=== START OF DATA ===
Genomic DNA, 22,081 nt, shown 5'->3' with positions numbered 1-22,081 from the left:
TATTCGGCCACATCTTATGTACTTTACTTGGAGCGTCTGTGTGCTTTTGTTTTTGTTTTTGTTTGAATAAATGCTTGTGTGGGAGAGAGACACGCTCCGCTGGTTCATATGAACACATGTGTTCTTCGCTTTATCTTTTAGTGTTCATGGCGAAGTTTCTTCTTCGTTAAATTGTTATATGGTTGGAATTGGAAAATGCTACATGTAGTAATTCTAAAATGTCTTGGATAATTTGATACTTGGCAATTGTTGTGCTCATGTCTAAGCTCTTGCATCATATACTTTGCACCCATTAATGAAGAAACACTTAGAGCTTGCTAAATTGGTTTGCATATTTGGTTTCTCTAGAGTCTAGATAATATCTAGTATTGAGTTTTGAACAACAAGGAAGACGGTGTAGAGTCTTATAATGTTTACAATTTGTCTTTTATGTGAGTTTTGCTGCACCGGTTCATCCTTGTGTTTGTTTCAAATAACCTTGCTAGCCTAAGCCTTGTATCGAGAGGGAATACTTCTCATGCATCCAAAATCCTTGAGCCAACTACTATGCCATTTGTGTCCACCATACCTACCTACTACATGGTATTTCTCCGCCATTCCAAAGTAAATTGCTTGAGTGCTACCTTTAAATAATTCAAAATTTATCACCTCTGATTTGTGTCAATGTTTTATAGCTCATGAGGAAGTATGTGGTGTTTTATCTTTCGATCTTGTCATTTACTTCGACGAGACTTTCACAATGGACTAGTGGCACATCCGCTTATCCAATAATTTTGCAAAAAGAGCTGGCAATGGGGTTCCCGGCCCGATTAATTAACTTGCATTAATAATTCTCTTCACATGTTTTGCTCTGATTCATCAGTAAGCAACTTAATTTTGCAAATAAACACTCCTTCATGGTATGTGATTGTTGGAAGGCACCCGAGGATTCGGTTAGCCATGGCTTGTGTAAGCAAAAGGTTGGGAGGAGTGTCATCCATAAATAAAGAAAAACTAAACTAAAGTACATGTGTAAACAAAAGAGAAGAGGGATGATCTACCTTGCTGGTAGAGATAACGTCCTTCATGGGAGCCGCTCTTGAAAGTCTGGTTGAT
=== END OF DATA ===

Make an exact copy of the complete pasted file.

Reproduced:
Genomic DNA, 22,081 nt, shown 5'->3' with positions numbered 1-22,081 from the left:
TATTCGGCCACATCTTATGTACTTTACTTGGAGCGTCTGTGTGCTTTTGTTTTTGTTTTTGTTTGAATAAATGCTTGTGTGGGAGAGAGACACGCTCCGCTGGTTCATATGAACACATGTGTTCTTCGCTTTATCTTTTAGTGTTCATGGCGAAGTTTCTTCTTCGTTAAATTGTTATATGGTTGGAATTGGAAAATGCTACATGTAGTAATTCTAAAATGTCTTGGATAATTTGATACTTGGCAATTGTTGTGCTCATGTCTAAGCTCTTGCATCATATACTTTGCACCCATTAATGAAGAAACACTTAGAGCTTGCTAAATTGGTTTGCATATTTGGTTTCTCTAGAGTCTAGATAATATCTAGTATTGAGTTTTGAACAACAAGGAAGACGGTGTAGAGTCTTATAATGTTTACAATTTGTCTTTTATGTGAGTTTTGCTGCACCGGTTCATCCTTGTGTTTGTTTCAAATAACCTTGCTAGCCTAAGCCTTGTATCGAGAGGGAATACTTCTCATGCATCCAAAATCCTTGAGCCAACTACTATGCCATTTGTGTCCACCATACCTACCTACTACATGGTATTTCTCCGCCATTCCAAAGTAAATTGCTTGAGTGCTACCTTTAAATAATTCAAAATTTATCACCTCTGATTTGTGTCAATGTTTTATAGCTCATGAGGAAGTATGTGGTGTTTTATCTTTCGATCTTGTCATTTACTTCGACGAGACTTTCACAATGGACTAGTGGCACATCCGCTTATCCAATAATTTTGCAAAAAGAGCTGGCAATGGGGTTCCCGGCCCGATTAATTAACTTGCATTAATAATTCTCTTCACATGTTTTGCTCTGATTCATCAGTAAGCAACTTAATTTTGCAAATAAACACTCCTTCATGGTATGTGATTGTTGGAAGGCACCCGAGGATTCGGTTAGCCATGGCTTGTGTAAGCAAAAGGTTGGGAGGAGTGTCATCCATAAATAAAGAAAAACTAAACTAAAGTACATGTGTAAACAAAAGAGAAGAGGGATGATCTACCTTGCTGGTAGAGATAACGTCCTTCATGGGAGCCGCTCTTGAAAGTCTGGTTGAT